country comparison to the world: 139
    20.72 births/1,000 population (2013 est.)
    country comparison to the world: 82
    13.33 deaths/1,000 population (2013 est.)
    country comparison to the world: 17
    0.1 migrant(s)/1,000 population (2013 est.)
    country comparison to the world: 73
    urban population: 38.4% of total population (2011)
    rate of urbanization: 3.14% annual rate of change (2010-15 est.)
    WINDHOEK (capital) 342,000 (2009)
    at birth: 1.03 male(s)/female
    0-14 years: 1.02 male(s)/female
    15-24 years: 1.02 male(s)/female
    25-54 years: 1.07 male(s)/female
    55-64 years: 0.83 male(s)/female
    65 years and over: 0.78 male(s)/female
    total population: 1.02 male(s)/female (2013 est.)
    21.4 (2007 est.)
    200 deaths/100,000 live births (2010)
    country comparison to the world: 55
    total: 45.62 deaths/1,000 live births
    country comparison to the world: 48
    male: 48.68 deaths/1,000 live births
    female: 42.46 deaths/1,000 live births (2013 est.)
    total population: 52.03 years
    country comparison to the world: 215
    male: 52.36 years
    female: 51.69 years (2013 est.)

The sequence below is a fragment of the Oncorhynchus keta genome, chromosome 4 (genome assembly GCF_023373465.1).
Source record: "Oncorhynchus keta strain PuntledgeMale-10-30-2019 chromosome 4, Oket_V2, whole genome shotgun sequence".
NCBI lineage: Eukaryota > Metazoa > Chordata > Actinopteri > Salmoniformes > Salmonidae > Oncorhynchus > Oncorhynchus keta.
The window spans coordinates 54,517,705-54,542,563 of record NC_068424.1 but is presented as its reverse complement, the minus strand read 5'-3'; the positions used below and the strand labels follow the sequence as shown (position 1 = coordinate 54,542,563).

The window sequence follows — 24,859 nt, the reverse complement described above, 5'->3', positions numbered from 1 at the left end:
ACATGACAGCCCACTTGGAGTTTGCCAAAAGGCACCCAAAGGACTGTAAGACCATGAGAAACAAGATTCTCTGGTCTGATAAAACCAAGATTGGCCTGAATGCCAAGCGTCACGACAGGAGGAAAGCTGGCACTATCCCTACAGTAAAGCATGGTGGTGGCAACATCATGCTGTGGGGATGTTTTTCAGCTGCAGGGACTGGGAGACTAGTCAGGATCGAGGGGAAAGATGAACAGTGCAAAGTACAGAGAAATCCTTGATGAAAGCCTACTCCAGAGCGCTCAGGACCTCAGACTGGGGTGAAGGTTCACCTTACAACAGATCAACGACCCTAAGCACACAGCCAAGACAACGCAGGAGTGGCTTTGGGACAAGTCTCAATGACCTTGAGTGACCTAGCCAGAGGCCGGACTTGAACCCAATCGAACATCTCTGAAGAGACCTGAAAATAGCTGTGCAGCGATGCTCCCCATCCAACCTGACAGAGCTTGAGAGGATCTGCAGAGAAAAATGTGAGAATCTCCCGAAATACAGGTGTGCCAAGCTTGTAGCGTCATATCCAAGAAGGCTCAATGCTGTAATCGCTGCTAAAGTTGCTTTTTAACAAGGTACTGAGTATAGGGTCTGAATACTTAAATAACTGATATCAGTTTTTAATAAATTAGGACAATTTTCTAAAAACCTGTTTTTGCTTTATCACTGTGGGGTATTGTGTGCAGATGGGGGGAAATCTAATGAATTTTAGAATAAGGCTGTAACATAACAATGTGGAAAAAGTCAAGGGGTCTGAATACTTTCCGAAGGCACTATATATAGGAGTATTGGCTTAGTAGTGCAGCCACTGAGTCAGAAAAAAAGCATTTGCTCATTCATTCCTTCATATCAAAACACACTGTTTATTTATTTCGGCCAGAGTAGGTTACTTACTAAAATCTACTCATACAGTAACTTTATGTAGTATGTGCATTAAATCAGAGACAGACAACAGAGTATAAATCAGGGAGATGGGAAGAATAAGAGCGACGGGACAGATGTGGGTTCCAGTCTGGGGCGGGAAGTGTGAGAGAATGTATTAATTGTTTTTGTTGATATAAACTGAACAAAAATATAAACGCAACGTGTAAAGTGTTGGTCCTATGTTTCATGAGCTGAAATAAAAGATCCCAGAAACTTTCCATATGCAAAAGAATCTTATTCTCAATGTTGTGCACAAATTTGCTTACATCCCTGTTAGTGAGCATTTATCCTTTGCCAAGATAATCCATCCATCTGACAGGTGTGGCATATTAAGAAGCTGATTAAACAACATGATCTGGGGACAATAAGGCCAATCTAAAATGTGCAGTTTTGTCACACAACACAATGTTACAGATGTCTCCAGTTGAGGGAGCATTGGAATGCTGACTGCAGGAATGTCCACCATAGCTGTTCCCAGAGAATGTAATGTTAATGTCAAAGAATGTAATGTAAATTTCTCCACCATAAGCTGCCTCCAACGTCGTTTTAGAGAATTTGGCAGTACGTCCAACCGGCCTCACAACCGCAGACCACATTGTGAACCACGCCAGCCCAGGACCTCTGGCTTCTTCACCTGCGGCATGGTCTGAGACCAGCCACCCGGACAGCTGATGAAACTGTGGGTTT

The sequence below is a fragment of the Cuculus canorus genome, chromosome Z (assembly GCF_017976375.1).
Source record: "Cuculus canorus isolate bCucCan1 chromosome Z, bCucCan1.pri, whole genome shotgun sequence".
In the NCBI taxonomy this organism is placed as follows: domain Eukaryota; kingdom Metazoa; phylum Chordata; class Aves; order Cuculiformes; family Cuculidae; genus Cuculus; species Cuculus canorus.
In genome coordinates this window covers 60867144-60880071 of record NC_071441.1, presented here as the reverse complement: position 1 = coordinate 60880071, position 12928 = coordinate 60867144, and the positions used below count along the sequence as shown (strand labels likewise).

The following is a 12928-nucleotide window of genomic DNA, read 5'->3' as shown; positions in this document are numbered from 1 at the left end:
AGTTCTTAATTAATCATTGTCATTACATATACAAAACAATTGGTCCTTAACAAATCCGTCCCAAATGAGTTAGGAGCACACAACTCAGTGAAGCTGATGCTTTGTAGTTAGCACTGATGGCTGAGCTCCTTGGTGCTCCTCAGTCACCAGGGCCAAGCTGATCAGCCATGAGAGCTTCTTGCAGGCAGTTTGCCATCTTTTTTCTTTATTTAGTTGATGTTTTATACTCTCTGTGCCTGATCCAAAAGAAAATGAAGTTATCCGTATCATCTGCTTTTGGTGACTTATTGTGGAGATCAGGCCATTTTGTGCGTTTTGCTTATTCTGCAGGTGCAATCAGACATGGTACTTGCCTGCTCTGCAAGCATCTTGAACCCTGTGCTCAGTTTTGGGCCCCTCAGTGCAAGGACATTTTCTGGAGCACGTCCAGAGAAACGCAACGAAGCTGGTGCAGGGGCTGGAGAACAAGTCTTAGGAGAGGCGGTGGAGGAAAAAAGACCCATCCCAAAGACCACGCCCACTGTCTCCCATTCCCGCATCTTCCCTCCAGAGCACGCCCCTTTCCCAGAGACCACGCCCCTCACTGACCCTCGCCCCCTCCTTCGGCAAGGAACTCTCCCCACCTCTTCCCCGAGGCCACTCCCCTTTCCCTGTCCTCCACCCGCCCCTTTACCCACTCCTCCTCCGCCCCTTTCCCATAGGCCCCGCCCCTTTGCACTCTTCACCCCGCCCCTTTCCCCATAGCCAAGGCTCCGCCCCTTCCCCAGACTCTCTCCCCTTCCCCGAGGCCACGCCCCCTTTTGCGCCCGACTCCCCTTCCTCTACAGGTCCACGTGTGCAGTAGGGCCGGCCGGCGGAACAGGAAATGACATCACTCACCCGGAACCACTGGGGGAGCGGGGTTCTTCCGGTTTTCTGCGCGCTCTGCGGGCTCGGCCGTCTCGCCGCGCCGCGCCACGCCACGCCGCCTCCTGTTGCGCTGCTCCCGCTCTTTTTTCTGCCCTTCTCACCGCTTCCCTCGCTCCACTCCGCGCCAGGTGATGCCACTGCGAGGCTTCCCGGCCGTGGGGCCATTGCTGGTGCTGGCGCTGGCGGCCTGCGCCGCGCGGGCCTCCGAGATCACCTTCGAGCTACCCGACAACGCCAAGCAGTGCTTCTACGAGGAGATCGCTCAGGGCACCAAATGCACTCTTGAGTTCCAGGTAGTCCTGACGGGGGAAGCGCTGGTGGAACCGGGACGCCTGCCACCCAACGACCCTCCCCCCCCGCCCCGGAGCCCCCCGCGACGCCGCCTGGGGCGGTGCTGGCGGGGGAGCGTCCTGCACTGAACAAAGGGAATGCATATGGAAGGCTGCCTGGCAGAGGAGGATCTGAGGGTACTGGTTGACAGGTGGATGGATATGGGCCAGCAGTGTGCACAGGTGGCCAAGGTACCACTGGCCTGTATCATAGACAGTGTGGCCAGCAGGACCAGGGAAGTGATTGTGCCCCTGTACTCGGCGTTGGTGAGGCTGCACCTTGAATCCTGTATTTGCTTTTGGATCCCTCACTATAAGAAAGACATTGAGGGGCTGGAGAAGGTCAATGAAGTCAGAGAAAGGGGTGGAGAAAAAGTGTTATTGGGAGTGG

2.33 children born/woman (2013 est.)
    country comparison to the world: 94
    55.1% (2006/07)
    6.8% of GDP (2010)
    country comparison to the world: 90
    0.37 physicians/1,000 population (2007)
    2.67 beds/1,000 population (2009)
    urban: 99% of population
    rural: 90% of population
    total: 93% of population
    urban: 1% of population
    rural: 10% of population
    total: 7% of population (2010 est.)
    urban: 57% of population
    rural: 17% of population
    total: 32% of population
    urban: 43% of population
    rural: 83% of population
    total: 68% of population (2010 est.)
    13.1% (2009 est.)
    country comparison to the world: 7
    180,000 (2009 est.)
    country comparison to the world: 30
    6,700 (2009 est.)
    country comparison to the world: 32
    degree of risk: high
    food or waterborne diseases: bacterial diarrhea, hepatitis A, and typhoid fever
    vectorborne disease: malaria
    water contact disease: schistosomiasis (2013)
    9.5% (2008)
    country comparison to the world: 133
    17.5% (2007)
    country comparison to the world: 42
    8.3% of GDP (2010)
    country comparison to the world: 10